Being a parent isn’t easy – we are regularly bombarded with headlines about obesity. The latest figures suggesting a third of the population is overweight.

It’s wise to be sceptical of statistics and how they can lead us to believe something that within a wider picture may not be as true as it seems as the article suggests.

However, statistics aside, it is true that there are more children who are overweight than ever before and this affects their overall health and wellbeing in the long term.

So it is surely part of their education, both in schools and for home educators who have far more time to devote to it, to educate children in how to look after themselves well and part of this understanding should be developed through knowledge of nutrition, foods, cooking and feeding themselves.

Schools are limited in the time they can devote to any subject and the subject of nutrition is often dealt with in an academic or scientific way leaving kids wondering how this is relevant to them.

So the parental role is essential in supporting learning and understanding of the subject. Parents can provide practical experience, involvement and demonstration in a way schools cannot. And habits formed and demonstrated in the home are what have the biggest influence on children’s diet and lifestyle in the future.

Five ideas which may help:

  • Create a whole healthy lifestyle of which food is part, rather than just focussing on weight. This would include exercise, a balance between sedentary and active pursuits, and enjoying eating and getting out and about as a family. Aim to get that healthy approach as a lifestyle habit as inevitable as cleaning your teeth.
  • Learn about nutrition together, encourage knowledge, discussion and understanding about how foods affect our physical, mental and emotional wellbeing and how we need variety to keep healthy.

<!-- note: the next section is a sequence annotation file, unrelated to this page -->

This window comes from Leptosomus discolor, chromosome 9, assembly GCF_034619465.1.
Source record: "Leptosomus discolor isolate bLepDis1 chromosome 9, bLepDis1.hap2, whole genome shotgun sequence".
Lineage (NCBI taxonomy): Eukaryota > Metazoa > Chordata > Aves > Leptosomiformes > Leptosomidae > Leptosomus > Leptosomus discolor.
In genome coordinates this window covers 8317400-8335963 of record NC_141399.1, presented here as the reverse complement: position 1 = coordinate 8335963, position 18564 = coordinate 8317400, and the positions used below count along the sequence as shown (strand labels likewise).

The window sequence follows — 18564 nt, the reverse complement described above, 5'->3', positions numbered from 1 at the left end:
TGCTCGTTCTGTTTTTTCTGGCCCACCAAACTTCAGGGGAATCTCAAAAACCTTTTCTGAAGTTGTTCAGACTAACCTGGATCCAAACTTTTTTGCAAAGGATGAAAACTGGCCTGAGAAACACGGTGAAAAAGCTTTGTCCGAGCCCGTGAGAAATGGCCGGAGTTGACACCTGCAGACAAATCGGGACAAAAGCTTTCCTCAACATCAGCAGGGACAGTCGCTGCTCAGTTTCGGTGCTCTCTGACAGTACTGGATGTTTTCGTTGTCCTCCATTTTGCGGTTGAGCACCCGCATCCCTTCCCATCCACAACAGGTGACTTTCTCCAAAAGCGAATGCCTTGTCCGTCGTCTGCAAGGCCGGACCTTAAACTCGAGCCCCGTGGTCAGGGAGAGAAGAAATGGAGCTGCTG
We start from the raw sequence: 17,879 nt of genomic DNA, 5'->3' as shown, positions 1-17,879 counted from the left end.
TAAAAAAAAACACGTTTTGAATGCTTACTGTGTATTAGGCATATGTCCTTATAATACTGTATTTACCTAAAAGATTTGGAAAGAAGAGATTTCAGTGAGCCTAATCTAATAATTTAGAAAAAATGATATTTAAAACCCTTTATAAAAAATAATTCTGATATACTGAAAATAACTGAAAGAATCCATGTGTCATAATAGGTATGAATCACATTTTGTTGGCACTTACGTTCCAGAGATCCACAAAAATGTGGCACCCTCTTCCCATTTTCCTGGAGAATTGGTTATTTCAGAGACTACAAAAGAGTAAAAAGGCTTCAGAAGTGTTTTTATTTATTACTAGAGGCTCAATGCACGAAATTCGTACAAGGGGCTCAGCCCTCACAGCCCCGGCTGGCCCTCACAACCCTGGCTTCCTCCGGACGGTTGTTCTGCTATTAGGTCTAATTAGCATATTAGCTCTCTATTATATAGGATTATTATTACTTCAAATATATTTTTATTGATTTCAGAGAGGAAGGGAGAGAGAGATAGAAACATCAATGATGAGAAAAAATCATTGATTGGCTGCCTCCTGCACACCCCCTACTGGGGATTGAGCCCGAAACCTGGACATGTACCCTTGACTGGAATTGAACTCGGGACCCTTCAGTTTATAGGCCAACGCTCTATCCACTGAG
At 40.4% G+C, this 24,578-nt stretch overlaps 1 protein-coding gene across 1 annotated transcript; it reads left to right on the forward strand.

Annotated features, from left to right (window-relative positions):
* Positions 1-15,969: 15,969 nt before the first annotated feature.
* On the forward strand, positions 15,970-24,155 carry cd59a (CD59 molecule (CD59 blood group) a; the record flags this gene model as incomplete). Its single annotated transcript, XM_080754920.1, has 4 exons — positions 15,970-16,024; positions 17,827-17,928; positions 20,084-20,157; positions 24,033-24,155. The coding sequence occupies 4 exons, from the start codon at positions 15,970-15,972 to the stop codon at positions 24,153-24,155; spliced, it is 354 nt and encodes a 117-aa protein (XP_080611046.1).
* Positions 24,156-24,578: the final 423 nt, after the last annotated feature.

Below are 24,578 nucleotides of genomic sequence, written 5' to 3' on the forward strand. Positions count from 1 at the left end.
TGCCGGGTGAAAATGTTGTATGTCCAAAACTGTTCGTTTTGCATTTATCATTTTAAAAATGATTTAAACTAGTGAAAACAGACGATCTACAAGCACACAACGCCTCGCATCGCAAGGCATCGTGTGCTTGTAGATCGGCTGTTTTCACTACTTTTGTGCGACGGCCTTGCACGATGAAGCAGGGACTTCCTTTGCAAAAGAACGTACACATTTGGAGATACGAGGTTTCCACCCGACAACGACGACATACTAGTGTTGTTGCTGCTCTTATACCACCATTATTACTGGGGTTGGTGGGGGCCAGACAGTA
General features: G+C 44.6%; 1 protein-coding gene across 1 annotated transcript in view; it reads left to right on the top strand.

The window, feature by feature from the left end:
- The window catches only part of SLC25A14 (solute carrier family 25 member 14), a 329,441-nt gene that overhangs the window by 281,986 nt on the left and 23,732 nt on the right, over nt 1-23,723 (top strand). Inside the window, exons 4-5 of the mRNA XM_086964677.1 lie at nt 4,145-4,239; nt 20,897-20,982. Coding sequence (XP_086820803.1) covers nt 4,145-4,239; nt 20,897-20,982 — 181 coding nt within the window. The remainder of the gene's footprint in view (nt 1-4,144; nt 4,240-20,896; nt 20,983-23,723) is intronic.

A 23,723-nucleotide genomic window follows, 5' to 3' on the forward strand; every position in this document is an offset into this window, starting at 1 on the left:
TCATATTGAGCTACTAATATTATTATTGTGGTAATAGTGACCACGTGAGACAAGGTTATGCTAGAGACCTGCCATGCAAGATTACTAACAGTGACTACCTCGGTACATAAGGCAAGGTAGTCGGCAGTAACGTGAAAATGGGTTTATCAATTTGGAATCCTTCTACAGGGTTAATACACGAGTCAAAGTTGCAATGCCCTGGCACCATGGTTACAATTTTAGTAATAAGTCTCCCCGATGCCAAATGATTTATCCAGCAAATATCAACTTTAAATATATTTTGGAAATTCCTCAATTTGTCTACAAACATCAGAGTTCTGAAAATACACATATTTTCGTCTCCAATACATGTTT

• Involve all the family in mealtimes, meal preparation, decisions about what to eat, when and why, shopping for the food. Cooking together with the kids is another way of involving them.
  • Remember the rule that the nearer the food is to its natural state the better it is for you. To engage with this rule inevitably involves cooking at times rather than always reaching for ready-made meals and prepped vegetables. Try new recipes, ingredients and fruit and veg routinely.
  • Be food aware. Sugars do us no favours at all but are present in nearly all ready-made meals, drinks and of course sweets. Junk food is addictive. Balance these with DIY meals too. Read labels.

It may help the children to understand that our bodies are the greatest piece of technology we’ll ever own and like with all technology; how we look after them affects our performance, our longevity, our daily wellbeing and our happiness.

Makes sense to look after them well and balance what we put in with the energy we put out as we would with a rechargeable battery. You don’t need a degree in science to understand that equation!




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